What Do We Learn from the Novel About Life? Animal Farm George Orwell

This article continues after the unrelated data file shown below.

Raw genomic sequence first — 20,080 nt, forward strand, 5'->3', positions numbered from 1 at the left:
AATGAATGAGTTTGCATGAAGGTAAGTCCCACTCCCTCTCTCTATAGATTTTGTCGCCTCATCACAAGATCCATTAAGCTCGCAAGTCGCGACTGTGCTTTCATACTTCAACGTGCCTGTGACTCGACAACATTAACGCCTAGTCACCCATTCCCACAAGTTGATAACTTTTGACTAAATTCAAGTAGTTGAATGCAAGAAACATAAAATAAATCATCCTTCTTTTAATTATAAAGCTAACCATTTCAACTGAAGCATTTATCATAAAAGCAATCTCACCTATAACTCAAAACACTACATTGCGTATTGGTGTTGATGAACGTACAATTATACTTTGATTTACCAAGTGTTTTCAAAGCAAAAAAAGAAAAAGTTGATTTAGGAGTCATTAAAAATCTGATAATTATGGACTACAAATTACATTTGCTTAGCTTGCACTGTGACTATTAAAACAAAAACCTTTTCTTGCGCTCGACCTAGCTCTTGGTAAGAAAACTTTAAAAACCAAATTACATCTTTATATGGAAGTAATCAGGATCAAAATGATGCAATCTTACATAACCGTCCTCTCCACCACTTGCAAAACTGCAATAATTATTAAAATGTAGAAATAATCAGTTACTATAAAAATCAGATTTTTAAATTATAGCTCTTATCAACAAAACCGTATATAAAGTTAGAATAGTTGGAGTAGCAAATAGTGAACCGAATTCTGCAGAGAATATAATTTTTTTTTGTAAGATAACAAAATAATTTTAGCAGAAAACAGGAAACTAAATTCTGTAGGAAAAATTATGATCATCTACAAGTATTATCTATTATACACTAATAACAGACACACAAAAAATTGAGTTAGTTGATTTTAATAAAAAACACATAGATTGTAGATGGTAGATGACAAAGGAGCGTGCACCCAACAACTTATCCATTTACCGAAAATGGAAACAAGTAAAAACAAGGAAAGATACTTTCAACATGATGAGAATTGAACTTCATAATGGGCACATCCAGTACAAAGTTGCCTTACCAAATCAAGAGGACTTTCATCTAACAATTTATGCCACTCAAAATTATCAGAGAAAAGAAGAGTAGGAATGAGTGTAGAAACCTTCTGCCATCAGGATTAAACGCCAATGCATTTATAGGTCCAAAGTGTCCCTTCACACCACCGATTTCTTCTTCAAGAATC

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WHAT DO WE LEARN FROM THE NOVEL ABOUT LIFE? Many individuals in society use power and injustice to gain control and dominion over others. This problem can be clearly seen in George Orwell’s novel Animal Farm. Orwell conveys universal ideas such as power, social class conflicts and exploitation which reinforces the important message regarding humanity’s selfish nature. Many people abuse power and instead use it for personal benefits. Similarly in the novel Orwell uses his characters, specifically Napoleon and his fellow pigs. Napoleon is the leader of the farm which greatly increases his power and authority to gain control and rule others in an injust way, ultimately creating destruction to the animals society. Through symbolism of the windmill it illustrates how power is gain by money for commercial us against their enemy. This also alludes to the historical destruction created between Russia and the Soviet Union under Communist Party rule. Another example of power and exploitation can be seen when Napoleon takes 9 puppies away and raises them to become his potential bodyguards in order to protect his life regardless of the safety of the dog. This can be seen through visual imagery “it was noticed that they wagged their tails to him in the same way as the other dogs had been used to do to Mr. Jones.” Like how Napoleon abuses his power, many people such as dictators use their power for their own interests instead reinforcing ideas of peace. The desire within a community to have a higher social class and increased status can result in conflicts and destruction within the community. Orwell’s use of “animal farm” stands for a human society whether a capitalist or communist. It also comments on the development of class tyranny and the human tendency to maintain and re-establish class structures even in societies that allegedly stand for total equality. The
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